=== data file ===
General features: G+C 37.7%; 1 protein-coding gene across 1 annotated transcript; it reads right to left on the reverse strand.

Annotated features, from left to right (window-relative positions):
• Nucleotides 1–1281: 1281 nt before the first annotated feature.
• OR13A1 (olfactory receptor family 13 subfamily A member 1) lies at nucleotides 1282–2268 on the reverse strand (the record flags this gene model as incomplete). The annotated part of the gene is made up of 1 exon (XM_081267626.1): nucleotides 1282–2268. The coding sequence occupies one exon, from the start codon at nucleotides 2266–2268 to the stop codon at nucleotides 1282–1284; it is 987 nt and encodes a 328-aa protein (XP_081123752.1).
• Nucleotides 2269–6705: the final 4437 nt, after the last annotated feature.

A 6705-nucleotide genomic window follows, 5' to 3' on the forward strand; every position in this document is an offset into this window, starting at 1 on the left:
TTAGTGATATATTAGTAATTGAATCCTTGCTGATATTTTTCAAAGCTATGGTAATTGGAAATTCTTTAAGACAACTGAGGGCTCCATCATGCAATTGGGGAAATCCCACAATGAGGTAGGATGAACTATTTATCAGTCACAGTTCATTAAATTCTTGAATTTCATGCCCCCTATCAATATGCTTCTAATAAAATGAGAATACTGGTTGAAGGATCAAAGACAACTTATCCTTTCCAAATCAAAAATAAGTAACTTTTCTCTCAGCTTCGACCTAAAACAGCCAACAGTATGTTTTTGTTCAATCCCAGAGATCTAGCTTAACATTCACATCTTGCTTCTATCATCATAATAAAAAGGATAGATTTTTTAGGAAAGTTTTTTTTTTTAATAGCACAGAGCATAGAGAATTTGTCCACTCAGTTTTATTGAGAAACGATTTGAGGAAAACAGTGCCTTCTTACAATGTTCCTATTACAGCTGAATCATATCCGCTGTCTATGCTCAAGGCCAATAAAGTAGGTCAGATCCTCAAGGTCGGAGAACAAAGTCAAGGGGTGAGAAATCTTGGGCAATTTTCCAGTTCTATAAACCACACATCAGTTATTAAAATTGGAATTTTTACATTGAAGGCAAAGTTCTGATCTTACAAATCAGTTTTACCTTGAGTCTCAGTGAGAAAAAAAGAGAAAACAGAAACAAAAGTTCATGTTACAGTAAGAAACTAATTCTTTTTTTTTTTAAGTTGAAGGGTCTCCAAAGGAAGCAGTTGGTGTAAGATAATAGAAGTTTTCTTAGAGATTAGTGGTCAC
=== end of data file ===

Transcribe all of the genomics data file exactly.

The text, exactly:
General features: G+C 37.7%; 1 protein-coding gene across 1 annotated transcript; it reads right to left on the reverse strand.

Annotated features, from left to right (window-relative positions):
• Nucleotides 1–1281: 1281 nt before the first annotated feature.
• OR13A1 (olfactory receptor family 13 subfamily A member 1) lies at nucleotides 1282–2268 on the reverse strand (the record flags this gene model as incomplete). The annotated part of the gene is made up of 1 exon (XM_081267626.1): nucleotides 1282–2268. The coding sequence occupies one exon, from the start codon at nucleotides 2266–2268 to the stop codon at nucleotides 1282–1284; it is 987 nt and encodes a 328-aa protein (XP_081123752.1).
• Nucleotides 2269–6705: the final 4437 nt, after the last annotated feature.

A 6705-nucleotide genomic window follows, 5' to 3' on the forward strand; every position in this document is an offset into this window, starting at 1 on the left:
TTAGTGATATATTAGTAATTGAATCCTTGCTGATATTTTTCAAAGCTATGGTAATTGGAAATTCTTTAAGACAACTGAGGGCTCCATCATGCAATTGGGGAAATCCCACAATGAGGTAGGATGAACTATTTATCAGTCACAGTTCATTAAATTCTTGAATTTCATGCCCCCTATCAATATGCTTCTAATAAAATGAGAATACTGGTTGAAGGATCAAAGACAACTTATCCTTTCCAAATCAAAAATAAGTAACTTTTCTCTCAGCTTCGACCTAAAACAGCCAACAGTATGTTTTTGTTCAATCCCAGAGATCTAGCTTAACATTCACATCTTGCTTCTATCATCATAATAAAAAGGATAGATTTTTTAGGAAAGTTTTTTTTTTTAATAGCACAGAGCATAGAGAATTTGTCCACTCAGTTTTATTGAGAAACGATTTGAGGAAAACAGTGCCTTCTTACAATGTTCCTATTACAGCTGAATCATATCCGCTGTCTATGCTCAAGGCCAATAAAGTAGGTCAGATCCTCAAGGTCGGAGAACAAAGTCAAGGGGTGAGAAATCTTGGGCAATTTTCCAGTTCTATAAACCACACATCAGTTATTAAAATTGGAATTTTTACATTGAAGGCAAAGTTCTGATCTTACAAATCAGTTTTACCTTGAGTCTCAGTGAGAAAAAAAGAGAAAACAGAAACAAAAGTTCATGTTACAGTAAGAAACTAATTCTTTTTTTTTTTAAGTTGAAGGGTCTCCAAAGGAAGCAGTTGGTGTAAGATAATAGAAGTTTTCTTAGAGATTAGTGGTCAC